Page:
A crane manufacturer, for example, defines wind speed limit values. If the crane driver still tries to load a ship from a critical wind force above the limit value, this triggers an alarm that automatically reaches the responsible crane operator.
This also allows grenade claims to be better evaluated. There is also great potential for savings here.
Lifetime determination by acoustic patterns
An analysis method frequently used in predictive maintenance is what is known as acoustic pattern recognition. The service life of a specific part or component, such as a valve, can be determined on the basis of changes within an acoustic pattern.
Using artificial intelligence (AI) and machine learning, complex measured values are assigned meanings, on the basis of which data scientists can make assessments.
For example, the current state of wear of the drill can be read from the vibrations of a table in a CNC machine. Is it new, already worn or already worn out? More precise predictions are also possible, such as: “The drill has reached 15 percent of its lifetime.”
Efficient production is dependent on the functionality of your plants and technical systems. A technical availability of at least 95 percent of the possible operating time is considered ideal.
As part of predictive maintenance measures, an automatic detection of frequently occurring errors can be implemented in the machine.
For example, the identification of encoder errors in sensors or deviations in machine calibration. Thanks to the data-supported, continuous and always up-to-date insight into the system used, potential for improvement can be identified and implemented at an early stage, for example by comparing it with a digital model, and the availability of the machine can be increased.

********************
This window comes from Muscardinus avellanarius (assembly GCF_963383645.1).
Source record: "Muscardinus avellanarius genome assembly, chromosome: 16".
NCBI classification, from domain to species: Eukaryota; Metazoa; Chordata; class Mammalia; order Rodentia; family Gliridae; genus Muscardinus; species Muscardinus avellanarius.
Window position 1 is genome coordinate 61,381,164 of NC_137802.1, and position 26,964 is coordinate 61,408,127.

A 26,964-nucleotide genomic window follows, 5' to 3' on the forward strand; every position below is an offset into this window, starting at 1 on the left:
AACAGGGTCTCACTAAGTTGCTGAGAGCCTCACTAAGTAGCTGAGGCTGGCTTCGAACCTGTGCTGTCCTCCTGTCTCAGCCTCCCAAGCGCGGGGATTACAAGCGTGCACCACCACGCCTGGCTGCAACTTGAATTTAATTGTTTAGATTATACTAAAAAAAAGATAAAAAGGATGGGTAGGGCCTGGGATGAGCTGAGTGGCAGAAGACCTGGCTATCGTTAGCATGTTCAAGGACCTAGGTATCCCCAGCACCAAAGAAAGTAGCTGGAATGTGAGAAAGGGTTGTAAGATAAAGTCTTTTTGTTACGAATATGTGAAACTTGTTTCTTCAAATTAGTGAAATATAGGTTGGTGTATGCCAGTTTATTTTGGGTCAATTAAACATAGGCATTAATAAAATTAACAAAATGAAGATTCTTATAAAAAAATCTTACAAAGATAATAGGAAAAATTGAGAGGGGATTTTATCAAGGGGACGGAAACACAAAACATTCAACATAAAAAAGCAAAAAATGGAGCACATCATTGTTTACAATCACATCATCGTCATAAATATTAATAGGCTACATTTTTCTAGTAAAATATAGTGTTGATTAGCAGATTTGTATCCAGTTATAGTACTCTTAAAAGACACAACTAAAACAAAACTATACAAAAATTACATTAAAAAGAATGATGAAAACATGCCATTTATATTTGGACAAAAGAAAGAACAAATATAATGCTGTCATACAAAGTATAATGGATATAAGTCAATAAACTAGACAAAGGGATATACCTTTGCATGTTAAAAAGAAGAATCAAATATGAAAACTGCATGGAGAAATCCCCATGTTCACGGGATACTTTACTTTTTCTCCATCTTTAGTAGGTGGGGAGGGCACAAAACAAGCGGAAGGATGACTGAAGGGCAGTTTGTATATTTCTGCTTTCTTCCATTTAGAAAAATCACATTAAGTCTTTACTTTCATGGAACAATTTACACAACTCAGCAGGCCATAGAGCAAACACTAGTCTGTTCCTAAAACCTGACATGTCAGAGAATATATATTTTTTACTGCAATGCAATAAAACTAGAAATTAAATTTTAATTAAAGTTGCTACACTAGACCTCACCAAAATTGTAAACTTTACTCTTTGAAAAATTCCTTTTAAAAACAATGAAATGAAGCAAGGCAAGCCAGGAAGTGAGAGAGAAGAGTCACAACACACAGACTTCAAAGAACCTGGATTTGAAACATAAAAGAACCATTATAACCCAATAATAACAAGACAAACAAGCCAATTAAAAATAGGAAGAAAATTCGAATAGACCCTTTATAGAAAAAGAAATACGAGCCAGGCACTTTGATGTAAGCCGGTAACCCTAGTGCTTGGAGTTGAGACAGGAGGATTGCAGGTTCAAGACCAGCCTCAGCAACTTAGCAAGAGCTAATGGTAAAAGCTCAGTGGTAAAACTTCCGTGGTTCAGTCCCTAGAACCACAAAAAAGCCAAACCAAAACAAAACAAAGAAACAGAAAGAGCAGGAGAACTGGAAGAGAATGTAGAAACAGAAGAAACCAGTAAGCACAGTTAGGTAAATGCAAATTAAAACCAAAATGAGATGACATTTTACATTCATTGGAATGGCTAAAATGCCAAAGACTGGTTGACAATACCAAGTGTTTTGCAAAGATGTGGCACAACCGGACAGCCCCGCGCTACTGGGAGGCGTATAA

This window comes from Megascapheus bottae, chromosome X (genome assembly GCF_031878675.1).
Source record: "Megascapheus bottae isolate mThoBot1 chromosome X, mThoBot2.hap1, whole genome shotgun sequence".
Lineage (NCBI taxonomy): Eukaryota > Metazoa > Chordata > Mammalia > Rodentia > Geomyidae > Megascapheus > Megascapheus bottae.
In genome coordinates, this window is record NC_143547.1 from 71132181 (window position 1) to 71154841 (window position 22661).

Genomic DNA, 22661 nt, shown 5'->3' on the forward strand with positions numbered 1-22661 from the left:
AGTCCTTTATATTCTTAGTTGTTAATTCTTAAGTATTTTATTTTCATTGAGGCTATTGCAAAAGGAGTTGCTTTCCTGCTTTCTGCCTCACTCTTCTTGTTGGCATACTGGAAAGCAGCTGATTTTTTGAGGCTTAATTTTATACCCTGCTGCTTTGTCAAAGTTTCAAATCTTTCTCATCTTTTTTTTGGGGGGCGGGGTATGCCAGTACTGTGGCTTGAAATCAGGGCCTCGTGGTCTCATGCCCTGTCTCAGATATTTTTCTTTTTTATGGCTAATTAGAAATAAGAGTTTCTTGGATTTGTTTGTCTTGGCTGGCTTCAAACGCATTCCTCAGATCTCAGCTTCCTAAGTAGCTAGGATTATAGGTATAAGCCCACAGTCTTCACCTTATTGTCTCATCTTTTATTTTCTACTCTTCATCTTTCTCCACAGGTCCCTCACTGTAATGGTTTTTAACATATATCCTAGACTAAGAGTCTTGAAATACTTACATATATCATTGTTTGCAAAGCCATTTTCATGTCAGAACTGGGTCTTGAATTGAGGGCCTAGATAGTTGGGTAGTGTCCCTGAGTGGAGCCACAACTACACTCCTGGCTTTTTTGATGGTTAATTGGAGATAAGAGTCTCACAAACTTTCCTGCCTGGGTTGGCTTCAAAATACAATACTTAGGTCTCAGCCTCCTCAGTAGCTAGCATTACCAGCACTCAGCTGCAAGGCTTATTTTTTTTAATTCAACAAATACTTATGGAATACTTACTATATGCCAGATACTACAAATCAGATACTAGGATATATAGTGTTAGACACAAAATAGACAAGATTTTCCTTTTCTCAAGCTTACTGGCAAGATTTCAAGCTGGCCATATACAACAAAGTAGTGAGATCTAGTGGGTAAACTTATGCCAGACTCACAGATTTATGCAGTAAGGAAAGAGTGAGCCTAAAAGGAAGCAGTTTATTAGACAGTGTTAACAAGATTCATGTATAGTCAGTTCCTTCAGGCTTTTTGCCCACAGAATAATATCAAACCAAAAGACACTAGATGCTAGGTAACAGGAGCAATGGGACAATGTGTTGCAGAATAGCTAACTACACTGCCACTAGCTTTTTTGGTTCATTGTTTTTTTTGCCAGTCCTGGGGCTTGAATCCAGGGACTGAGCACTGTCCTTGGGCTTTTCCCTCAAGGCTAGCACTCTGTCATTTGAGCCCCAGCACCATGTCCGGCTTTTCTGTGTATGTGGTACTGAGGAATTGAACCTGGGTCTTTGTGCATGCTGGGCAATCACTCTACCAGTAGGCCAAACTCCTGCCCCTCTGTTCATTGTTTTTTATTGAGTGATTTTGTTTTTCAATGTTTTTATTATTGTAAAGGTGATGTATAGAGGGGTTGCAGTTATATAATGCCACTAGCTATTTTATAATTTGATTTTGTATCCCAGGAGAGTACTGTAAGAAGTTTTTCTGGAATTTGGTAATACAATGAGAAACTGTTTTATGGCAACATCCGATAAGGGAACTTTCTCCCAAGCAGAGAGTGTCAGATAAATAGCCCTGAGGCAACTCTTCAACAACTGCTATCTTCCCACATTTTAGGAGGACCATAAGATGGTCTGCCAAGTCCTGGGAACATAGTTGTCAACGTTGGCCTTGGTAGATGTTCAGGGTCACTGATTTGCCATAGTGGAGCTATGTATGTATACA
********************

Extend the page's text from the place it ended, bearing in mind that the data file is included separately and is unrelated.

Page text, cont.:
Paze can be easily integrated into a wide variety of IT systems
In order to digitise the production processes and manage them appropriately, Paze helps users to have direct, uncomplicated access to the operating and status data of the system or machine.
In order for this to work, Paze can be seamlessly integrated into the IT systems of a wide variety of manufacturers. We provide a REST API that our customers can use to access machine data, query results and other functionalities such as versioning or automation.
The topic of scaling is an important point when choosing the right technology, because the more successful an IIoT application is, the larger the amount of data that has to be processed over time.
Platforms that are not set up to manage ever-increasing amounts of data will quickly reach their limits. With Paze, all services – from messaging to database to API services – can be scaled and run multiple times in parallel, so that resources can be increased (or reduced) seamlessly.
Without data, IIoT would not be possible. But not without trained employees who are familiar with the handling and analysis of data.
Specialists such as data analysts or data scientists are far too seldom to be found in medium-sized companies these days, or are often not available at all.
Without employees with qualified data expertise, however, it will be difficult for companies to create value based on their IIoT platform.
Low-code platform as a game changer
For this reason, Paze offers a platform based on low code. Instead of using classic text-based programming languages, our low-code platform supports the development of processes with visual user interfaces and other graphical modelling techniques.
This makes it possible for our customers, who have a great deal of machine expertise but only limited IT resources, to configure their own applications and apps and independently evaluate the status data of their machines and systems without professional programming knowledge.